Responding to these studies, the World Health Organization and the Joint United Nations Programme on HIV/AIDS (better known as UNAIDS) in 2007 recommended more voluntary circumcisions in 14 African countries where HIV is epidemic and circumcision is uncommon.
The AAP’s new position falls short of a routine recommendation, Brady said, adding that parents should continue to take into account their own cultural, religious or social views. “But from a public health perspective, I think it’s a good decision and a lot of children will benefit.”
Many people, however, question the safety and ethics of using surgery to prevent disease. Some opponents liken it to using mastectomy to prevent, rather than treat, breast cancer.
At last month’s AIDS conference in Washington, protesters displayed signs outside the Walter E. Washington Convention Center that read “Circumcision is torture” and “Intact genitals are a human right.”
Activists traveled from Norfolk, Boston and New York to hand out condoms as a safer way to contain the virus. They challenge the relevance of the African studies in the United States. And they argue that men, not their parents, should be able to choose what to do with their genitals.
Recently, they have scored some victories. The German Medical Association this summer advised doctors to stop performing elective circumcisions after a regional court in Cologne ruled that the rights of “bodily integrity” outweighed the rights of parents or religious freedom in a case involving a Muslim boy who suffered medical complications after his circumcision.
In San Francisco, activists gathered 12,000 signatures last year, enough to put a measure on the ballot to criminalize the circumcision of anyone under 18. The measure was withdrawn before election day following intense protest from the Jewish community and a court ruling that such medical regulations could be enacted only by the state.
“Things are starting to happen,” said Matthew Hess, president of San Diego-based MGMbill.org, a group working to outlaw what he calls “male genital mutilation” around the country. Hess, the activist who is trying to restore his foreskin, also has attracted attention with his controversial Foreskin Man cartoons, which depict a Jewish “Monster Mohel” as a circumcising villain.
Hess and other activists say a key challenge in their fight is countering denial among circumcised men who don’t want to acknowledge they have been victimized and among the parents and medical practitioners who have gone along with the status quo.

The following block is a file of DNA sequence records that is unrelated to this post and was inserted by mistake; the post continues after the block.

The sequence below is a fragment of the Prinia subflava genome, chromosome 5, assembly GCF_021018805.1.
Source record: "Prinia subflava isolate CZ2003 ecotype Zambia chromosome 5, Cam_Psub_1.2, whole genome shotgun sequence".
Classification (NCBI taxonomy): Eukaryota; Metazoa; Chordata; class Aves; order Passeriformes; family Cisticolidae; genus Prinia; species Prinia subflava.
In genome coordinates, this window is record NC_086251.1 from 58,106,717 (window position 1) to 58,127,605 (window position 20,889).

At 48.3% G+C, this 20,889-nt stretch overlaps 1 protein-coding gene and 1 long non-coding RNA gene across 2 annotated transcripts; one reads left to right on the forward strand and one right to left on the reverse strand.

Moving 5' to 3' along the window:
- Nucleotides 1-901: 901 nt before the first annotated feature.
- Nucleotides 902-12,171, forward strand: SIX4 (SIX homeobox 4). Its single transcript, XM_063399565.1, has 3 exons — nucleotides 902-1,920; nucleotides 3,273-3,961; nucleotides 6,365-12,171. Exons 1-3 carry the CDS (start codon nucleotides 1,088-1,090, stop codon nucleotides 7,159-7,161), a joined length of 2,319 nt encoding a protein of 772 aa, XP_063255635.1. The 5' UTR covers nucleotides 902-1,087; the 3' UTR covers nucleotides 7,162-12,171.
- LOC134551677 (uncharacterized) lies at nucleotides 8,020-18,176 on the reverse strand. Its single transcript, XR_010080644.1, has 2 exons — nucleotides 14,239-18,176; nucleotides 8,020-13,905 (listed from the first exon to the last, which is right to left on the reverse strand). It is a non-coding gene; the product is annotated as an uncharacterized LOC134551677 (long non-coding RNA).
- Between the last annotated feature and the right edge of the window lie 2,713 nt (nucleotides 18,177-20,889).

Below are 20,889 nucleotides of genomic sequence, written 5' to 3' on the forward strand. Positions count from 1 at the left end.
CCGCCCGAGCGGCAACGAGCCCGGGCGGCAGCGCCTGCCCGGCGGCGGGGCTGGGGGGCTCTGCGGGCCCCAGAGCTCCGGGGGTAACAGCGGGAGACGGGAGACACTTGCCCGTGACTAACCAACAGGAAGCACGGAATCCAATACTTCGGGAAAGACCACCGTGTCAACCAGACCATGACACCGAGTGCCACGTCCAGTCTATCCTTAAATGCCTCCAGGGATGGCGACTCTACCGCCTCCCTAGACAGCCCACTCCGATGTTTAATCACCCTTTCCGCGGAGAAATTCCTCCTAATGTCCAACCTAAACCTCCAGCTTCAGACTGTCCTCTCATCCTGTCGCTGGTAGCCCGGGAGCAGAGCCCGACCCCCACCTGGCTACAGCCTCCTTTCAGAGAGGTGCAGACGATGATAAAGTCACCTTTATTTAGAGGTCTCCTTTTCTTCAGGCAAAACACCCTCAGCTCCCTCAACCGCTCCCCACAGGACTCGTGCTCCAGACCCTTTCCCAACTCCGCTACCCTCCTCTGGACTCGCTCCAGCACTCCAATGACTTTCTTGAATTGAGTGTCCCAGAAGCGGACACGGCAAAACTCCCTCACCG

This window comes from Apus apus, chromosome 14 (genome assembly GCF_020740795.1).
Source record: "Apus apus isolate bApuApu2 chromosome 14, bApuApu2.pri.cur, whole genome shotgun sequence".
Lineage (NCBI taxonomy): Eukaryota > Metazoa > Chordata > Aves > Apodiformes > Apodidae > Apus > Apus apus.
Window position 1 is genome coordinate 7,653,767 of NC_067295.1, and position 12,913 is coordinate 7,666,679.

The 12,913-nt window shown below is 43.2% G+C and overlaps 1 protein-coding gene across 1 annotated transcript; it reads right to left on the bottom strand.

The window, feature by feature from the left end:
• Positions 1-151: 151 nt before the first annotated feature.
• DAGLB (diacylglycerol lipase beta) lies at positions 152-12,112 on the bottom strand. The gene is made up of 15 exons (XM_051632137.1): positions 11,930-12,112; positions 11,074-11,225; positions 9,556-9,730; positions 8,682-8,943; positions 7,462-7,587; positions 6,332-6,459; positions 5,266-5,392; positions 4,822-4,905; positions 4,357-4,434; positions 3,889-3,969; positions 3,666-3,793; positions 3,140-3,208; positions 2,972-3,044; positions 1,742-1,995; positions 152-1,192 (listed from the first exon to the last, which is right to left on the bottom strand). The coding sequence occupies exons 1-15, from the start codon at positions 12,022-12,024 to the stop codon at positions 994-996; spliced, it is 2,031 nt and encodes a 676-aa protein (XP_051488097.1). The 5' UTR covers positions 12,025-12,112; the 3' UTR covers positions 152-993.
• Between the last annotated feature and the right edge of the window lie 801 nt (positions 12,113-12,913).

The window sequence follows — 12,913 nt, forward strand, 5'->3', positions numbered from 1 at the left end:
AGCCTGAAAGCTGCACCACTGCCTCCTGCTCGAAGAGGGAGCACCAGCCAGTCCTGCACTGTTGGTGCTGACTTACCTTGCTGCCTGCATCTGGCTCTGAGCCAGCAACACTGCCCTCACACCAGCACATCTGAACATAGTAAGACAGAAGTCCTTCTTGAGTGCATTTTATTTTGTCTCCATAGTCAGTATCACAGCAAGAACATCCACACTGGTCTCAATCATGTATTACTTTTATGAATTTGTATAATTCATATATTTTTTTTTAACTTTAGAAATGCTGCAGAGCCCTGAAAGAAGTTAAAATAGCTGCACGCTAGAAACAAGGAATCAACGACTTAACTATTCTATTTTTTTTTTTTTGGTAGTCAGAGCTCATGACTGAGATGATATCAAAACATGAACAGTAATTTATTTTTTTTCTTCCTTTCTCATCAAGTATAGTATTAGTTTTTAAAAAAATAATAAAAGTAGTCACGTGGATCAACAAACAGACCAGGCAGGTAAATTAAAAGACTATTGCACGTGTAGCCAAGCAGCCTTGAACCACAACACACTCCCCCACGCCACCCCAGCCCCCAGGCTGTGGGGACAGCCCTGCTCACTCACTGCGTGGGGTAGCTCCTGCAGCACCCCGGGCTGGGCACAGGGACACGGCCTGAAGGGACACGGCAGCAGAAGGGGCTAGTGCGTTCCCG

“To cut a body part off a little tiny baby in cold blood, you have to [suppress] a lot of your natural instincts,” said Georganne Chapin, executive director of Intact America, a four-year-old organization opposing infant circumcision.
Another obstacle, of course, is millennia of tradition. Circumcision is one of the oldest known surgical procedures. Egyptian wall paintings dating to 2300 B.C. depict adult circumcision ceremonies. Aboriginal Australians, Aztecs and Mayans practiced some form of genital cutting. Such traditions have uncertain origins or meanings, but at times appeared to be a rite of passage, test of bravery or sign of endurance, according to a 2007 report by the World Health Organization and UNAIDS.
“It’s like asking the question ‘Where does religion come from?’ . . . There are a lot of different myths around it,” said David L. Gollaher, a medical historian and author of “Circumcision: A History of the World’s Most Controversial Surgery.”
An estimated 30 percent of men are circumcised around the globe today, according to the report. That includes North Sudanese boys circumcised at age 8 (using a cord and a knife) before they can enter school as well as 2-day-old American-born boys clipped at the hospital using a clamp — sometimes compared to a “cigar cutter” — and some local anesthetic.
Though most Americans are aware of circumcision’s Jewish roots, worldwide fewer than 1 percent of circumcised men are Jews. Muslims, who make up more than a fifth of the world’s population, account for two-thirds of circumcisions. Islamic circumcision rituals vary widely by region and sect, but Jews adhere to a specific tradition, whereby a boy is circumcised by a specially trained mohel on the eighth day of life.